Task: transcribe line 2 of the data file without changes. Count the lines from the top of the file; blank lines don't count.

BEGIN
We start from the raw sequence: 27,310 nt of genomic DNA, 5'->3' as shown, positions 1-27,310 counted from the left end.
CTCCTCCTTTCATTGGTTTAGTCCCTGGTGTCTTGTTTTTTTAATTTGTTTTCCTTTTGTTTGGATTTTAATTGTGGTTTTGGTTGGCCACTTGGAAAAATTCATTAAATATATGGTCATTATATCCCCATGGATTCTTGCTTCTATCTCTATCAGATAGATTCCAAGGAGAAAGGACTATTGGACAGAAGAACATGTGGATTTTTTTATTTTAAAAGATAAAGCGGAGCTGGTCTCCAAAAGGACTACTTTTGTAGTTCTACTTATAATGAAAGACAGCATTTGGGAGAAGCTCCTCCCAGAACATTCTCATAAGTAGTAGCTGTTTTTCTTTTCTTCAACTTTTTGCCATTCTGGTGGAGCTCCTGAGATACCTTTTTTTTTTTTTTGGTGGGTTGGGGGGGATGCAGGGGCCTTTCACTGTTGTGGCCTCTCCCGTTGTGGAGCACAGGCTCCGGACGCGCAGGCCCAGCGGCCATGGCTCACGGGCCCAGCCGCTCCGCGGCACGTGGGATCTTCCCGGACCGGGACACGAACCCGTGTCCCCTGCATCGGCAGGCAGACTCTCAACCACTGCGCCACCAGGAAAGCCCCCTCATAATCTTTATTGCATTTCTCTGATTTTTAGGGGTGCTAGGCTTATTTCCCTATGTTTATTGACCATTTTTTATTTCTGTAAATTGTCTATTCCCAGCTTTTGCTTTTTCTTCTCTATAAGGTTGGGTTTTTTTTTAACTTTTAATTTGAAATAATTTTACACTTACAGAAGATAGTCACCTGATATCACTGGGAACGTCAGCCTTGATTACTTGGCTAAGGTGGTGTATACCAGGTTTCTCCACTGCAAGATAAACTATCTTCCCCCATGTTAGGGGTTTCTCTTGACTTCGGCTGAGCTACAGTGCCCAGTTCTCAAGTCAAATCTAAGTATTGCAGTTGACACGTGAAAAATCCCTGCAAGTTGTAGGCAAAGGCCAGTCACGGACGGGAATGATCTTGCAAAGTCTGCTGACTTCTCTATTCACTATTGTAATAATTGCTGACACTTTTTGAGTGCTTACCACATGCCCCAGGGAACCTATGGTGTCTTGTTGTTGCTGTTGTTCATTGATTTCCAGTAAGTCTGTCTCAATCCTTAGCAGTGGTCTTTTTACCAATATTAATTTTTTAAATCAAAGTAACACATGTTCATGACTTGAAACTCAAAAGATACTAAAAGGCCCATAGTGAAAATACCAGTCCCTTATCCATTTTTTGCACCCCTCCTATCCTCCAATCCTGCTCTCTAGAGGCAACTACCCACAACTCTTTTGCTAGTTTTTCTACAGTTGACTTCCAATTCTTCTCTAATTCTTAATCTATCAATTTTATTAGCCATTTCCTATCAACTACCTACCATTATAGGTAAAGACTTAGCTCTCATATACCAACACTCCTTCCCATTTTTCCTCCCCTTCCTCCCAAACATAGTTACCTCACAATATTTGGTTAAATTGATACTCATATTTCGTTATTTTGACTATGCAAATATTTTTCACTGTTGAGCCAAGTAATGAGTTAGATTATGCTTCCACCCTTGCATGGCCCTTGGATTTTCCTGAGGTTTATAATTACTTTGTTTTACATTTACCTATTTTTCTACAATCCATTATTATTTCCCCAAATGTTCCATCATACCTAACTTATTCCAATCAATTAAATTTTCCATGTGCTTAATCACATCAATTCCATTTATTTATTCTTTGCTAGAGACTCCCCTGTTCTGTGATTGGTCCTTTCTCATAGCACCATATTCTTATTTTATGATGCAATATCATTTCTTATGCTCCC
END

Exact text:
CTCCTCCTTTCATTGGTTTAGTCCCTGGTGTCTTGTTTTTTTAATTTGTTTTCCTTTTGTTTGGATTTTAATTGTGGTTTTGGTTGGCCACTTGGAAAAATTCATTAAATATATGGTCATTATATCCCCATGGATTCTTGCTTCTATCTCTATCAGATAGATTCCAAGGAGAAAGGACTATTGGACAGAAGAACATGTGGATTTTTTTATTTTAAAAGATAAAGCGGAGCTGGTCTCCAAAAGGACTACTTTTGTAGTTCTACTTATAATGAAAGACAGCATTTGGGAGAAGCTCCTCCCAGAACATTCTCATAAGTAGTAGCTGTTTTTCTTTTCTTCAACTTTTTGCCATTCTGGTGGAGCTCCTGAGATACCTTTTTTTTTTTTTTGGTGGGTTGGGGGGGATGCAGGGGCCTTTCACTGTTGTGGCCTCTCCCGTTGTGGAGCACAGGCTCCGGACGCGCAGGCCCAGCGGCCATGGCTCACGGGCCCAGCCGCTCCGCGGCACGTGGGATCTTCCCGGACCGGGACACGAACCCGTGTCCCCTGCATCGGCAGGCAGACTCTCAACCACTGCGCCACCAGGAAAGCCCCCTCATAATCTTTATTGCATTTCTCTGATTTTTAGGGGTGCTAGGCTTATTTCCCTATGTTTATTGACCATTTTTTATTTCTGTAAATTGTCTATTCCCAGCTTTTGCTTTTTCTTCTCTATAAGGTTGGGTTTTTTTTTAACTTTTAATTTGAAATAATTTTACACTTACAGAAGATAGTCACCTGATATCACTGGGAACGTCAGCCTTGATTACTTGGCTAAGGTGGTGTATACCAGGTTTCTCCACTGCAAGATAAACTATCTTCCCCCATGTTAGGGGTTTCTCTTGACTTCGGCTGAGCTACAGTGCCCAGTTCTCAAGTCAAATCTAAGTATTGCAGTTGACACGTGAAAAATCCCTGCAAGTTGTAGGCAAAGGCCAGTCACGGACGGGAATGATCTTGCAAAGTCTGCTGACTTCTCTATTCACTATTGTAATAATTGCTGACACTTTTTGAGTGCTTACCACATGCCCCAGGGAACCTATGGTGTCTTGTTGTTGCTGTTGTTCATTGATTTCCAGTAAGTCTGTCTCAATCCTTAGCAGTGGTCTTTTTACCAATATTAATTTTTTAAATCAAAGTAACACATGTTCATGACTTGAAACTCAAAAGATACTAAAAGGCCCATAGTGAAAATACCAGTCCCTTATCCATTTTTTGCACCCCTCCTATCCTCCAATCCTGCTCTCTAGAGGCAACTACCCACAACTCTTTTGCTAGTTTTTCTACAGTTGACTTCCAATTCTTCTCTAATTCTTAATCTATCAATTTTATTAGCCATTTCCTATCAACTACCTACCATTATAGGTAAAGACTTAGCTCTCATATACCAACACTCCTTCCCATTTTTCCTCCCCTTCCTCCCAAACATAGTTACCTCACAATATTTGGTTAAATTGATACTCATATTTCGTTATTTTGACTATGCAAATATTTTTCACTGTTGAGCCAAGTAATGAGTTAGATTATGCTTCCACCCTTGCATGGCCCTTGGATTTTCCTGAGGTTTATAATTACTTTGTTTTACATTTACCTATTTTTCTACAATCCATTATTATTTCCCCAAATGTTCCATCATACCTAACTTATTCCAATCAATTAAATTTTCCATGTGCTTAATCACATCAATTCCATTTATTTATTCTTTGCTAGAGACTCCCCTGTTCTGTGATTGGTCCTTTCTCATAGCACCATATTCTTATTTTATGATGCAATATCATTTCTTATGCTCCC